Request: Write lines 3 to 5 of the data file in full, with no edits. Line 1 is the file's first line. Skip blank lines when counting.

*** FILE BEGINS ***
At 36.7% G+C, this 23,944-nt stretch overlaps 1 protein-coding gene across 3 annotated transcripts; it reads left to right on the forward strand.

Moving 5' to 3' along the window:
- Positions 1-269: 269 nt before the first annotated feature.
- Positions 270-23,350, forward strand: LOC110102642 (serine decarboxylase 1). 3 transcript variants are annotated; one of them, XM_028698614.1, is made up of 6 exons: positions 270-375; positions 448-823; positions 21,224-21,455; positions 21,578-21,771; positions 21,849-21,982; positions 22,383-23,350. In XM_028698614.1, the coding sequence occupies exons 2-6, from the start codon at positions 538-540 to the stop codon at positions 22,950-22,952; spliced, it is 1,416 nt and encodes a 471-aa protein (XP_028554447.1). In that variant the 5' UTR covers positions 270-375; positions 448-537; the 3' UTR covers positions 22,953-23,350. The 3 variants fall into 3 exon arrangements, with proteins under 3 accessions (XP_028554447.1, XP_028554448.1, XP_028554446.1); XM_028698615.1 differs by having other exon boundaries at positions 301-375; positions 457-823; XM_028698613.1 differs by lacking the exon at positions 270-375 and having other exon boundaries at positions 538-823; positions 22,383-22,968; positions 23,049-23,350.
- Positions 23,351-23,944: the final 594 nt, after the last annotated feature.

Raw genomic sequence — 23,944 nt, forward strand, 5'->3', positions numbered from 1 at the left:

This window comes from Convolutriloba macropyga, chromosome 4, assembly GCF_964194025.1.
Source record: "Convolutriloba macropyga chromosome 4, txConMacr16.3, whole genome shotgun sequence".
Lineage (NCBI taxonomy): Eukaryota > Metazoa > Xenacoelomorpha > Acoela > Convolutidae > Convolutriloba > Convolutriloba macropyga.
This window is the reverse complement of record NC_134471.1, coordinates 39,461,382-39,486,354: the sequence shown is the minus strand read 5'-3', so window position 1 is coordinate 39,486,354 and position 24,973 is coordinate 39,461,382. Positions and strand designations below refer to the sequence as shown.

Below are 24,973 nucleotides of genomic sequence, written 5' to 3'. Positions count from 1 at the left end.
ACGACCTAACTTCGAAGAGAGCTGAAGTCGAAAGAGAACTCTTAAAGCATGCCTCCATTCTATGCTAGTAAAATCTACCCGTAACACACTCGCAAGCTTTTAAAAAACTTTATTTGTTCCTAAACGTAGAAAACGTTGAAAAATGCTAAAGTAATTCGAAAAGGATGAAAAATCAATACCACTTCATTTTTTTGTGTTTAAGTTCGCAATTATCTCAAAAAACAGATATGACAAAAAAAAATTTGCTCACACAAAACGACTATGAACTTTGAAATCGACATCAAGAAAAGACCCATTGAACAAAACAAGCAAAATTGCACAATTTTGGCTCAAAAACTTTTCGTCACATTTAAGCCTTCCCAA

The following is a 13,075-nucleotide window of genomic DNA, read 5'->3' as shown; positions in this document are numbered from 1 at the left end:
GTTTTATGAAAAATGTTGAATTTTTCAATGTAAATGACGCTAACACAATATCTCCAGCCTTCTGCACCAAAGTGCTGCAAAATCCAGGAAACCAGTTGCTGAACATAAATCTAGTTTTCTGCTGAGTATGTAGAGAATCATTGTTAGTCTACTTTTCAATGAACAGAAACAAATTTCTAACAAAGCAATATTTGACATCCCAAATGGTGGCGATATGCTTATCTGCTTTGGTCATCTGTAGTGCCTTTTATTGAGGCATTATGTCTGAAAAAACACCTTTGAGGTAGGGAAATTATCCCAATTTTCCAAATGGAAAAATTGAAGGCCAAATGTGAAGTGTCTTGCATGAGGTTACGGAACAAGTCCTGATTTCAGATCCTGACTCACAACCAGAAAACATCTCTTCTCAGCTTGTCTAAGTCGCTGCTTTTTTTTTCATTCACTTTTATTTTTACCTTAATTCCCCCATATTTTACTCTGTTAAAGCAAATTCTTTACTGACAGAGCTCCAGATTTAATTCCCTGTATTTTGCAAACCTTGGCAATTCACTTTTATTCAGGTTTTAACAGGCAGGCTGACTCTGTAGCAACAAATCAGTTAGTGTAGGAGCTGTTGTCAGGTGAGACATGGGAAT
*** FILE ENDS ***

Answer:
- Positions 1-269: 269 nt before the first annotated feature.
- Positions 270-23,350, forward strand: LOC110102642 (serine decarboxylase 1). 3 transcript variants are annotated; one of them, XM_028698614.1, is made up of 6 exons: positions 270-375; positions 448-823; positions 21,224-21,455; positions 21,578-21,771; positions 21,849-21,982; positions 22,383-23,350. In XM_028698614.1, the coding sequence occupies exons 2-6, from the start codon at positions 538-540 to the stop codon at positions 22,950-22,952; spliced, it is 1,416 nt and encodes a 471-aa protein (XP_028554447.1). In that variant the 5' UTR covers positions 270-375; positions 448-537; the 3' UTR covers positions 22,953-23,350. The 3 variants fall into 3 exon arrangements, with proteins under 3 accessions (XP_028554447.1, XP_028554448.1, XP_028554446.1); XM_028698615.1 differs by having other exon boundaries at positions 301-375; positions 457-823; XM_028698613.1 differs by lacking the exon at positions 270-375 and having other exon boundaries at positions 538-823; positions 22,383-22,968; positions 23,049-23,350.
- Positions 23,351-23,944: the final 594 nt, after the last annotated feature.